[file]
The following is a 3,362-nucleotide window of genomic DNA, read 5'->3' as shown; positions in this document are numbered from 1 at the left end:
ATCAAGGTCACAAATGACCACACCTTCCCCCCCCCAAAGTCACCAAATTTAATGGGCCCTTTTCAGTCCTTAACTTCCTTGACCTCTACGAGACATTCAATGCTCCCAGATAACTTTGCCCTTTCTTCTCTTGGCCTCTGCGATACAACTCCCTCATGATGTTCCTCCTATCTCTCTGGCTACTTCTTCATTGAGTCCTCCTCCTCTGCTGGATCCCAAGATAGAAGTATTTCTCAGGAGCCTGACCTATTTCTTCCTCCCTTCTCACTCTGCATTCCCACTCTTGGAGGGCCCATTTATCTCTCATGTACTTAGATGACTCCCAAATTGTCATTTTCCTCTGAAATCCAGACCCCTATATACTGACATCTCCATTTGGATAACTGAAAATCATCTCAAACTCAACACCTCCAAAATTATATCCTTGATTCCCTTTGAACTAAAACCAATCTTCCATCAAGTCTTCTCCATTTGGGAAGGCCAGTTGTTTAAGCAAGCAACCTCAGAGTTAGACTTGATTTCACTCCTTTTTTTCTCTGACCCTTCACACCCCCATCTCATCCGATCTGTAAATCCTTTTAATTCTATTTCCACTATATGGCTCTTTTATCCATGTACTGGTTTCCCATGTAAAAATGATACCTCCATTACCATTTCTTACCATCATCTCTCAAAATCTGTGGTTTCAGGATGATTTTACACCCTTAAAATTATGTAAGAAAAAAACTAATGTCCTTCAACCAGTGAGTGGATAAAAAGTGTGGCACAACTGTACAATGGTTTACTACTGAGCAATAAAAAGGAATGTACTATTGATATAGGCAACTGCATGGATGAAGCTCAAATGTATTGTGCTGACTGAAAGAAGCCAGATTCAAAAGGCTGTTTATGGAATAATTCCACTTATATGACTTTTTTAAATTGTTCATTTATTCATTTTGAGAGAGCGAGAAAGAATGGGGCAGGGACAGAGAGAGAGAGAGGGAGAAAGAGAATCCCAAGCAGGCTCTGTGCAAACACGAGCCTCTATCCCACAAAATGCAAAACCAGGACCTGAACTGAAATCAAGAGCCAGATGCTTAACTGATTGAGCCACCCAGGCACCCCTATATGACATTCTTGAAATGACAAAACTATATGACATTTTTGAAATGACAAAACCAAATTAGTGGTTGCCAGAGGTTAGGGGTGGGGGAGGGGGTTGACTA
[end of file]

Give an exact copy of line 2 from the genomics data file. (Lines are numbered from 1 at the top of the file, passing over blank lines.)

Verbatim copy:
ATCAAGGTCACAAATGACCACACCTTCCCCCCCCCAAAGTCACCAAATTTAATGGGCCCTTTTCAGTCCTTAACTTCCTTGACCTCTACGAGACATTCAATGCTCCCAGATAACTTTGCCCTTTCTTCTCTTGGCCTCTGCGATACAACTCCCTCATGATGTTCCTCCTATCTCTCTGGCTACTTCTTCATTGAGTCCTCCTCCTCTGCTGGATCCCAAGATAGAAGTATTTCTCAGGAGCCTGACCTATTTCTTCCTCCCTTCTCACTCTGCATTCCCACTCTTGGAGGGCCCATTTATCTCTCATGTACTTAGATGACTCCCAAATTGTCATTTTCCTCTGAAATCCAGACCCCTATATACTGACATCTCCATTTGGATAACTGAAAATCATCTCAAACTCAACACCTCCAAAATTATATCCTTGATTCCCTTTGAACTAAAACCAATCTTCCATCAAGTCTTCTCCATTTGGGAAGGCCAGTTGTTTAAGCAAGCAACCTCAGAGTTAGACTTGATTTCACTCCTTTTTTTCTCTGACCCTTCACACCCCCATCTCATCCGATCTGTAAATCCTTTTAATTCTATTTCCACTATATGGCTCTTTTATCCATGTACTGGTTTCCCATGTAAAAATGATACCTCCATTACCATTTCTTACCATCATCTCTCAAAATCTGTGGTTTCAGGATGATTTTACACCCTTAAAATTATGTAAGAAAAAAACTAATGTCCTTCAACCAGTGAGTGGATAAAAAGTGTGGCACAACTGTACAATGGTTTACTACTGAGCAATAAAAAGGAATGTACTATTGATATAGGCAACTGCATGGATGAAGCTCAAATGTATTGTGCTGACTGAAAGAAGCCAGATTCAAAAGGCTGTTTATGGAATAATTCCACTTATATGACTTTTTTAAATTGTTCATTTATTCATTTTGAGAGAGCGAGAAAGAATGGGGCAGGGACAGAGAGAGAGAGAGGGAGAAAGAGAATCCCAAGCAGGCTCTGTGCAAACACGAGCCTCTATCCCACAAAATGCAAAACCAGGACCTGAACTGAAATCAAGAGCCAGATGCTTAACTGATTGAGCCACCCAGGCACCCCTATATGACATTCTTGAAATGACAAAACTATATGACATTTTTGAAATGACAAAACCAAATTAGTGGTTGCCAGAGGTTAGGGGTGGGGGAGGGGGTTGACTA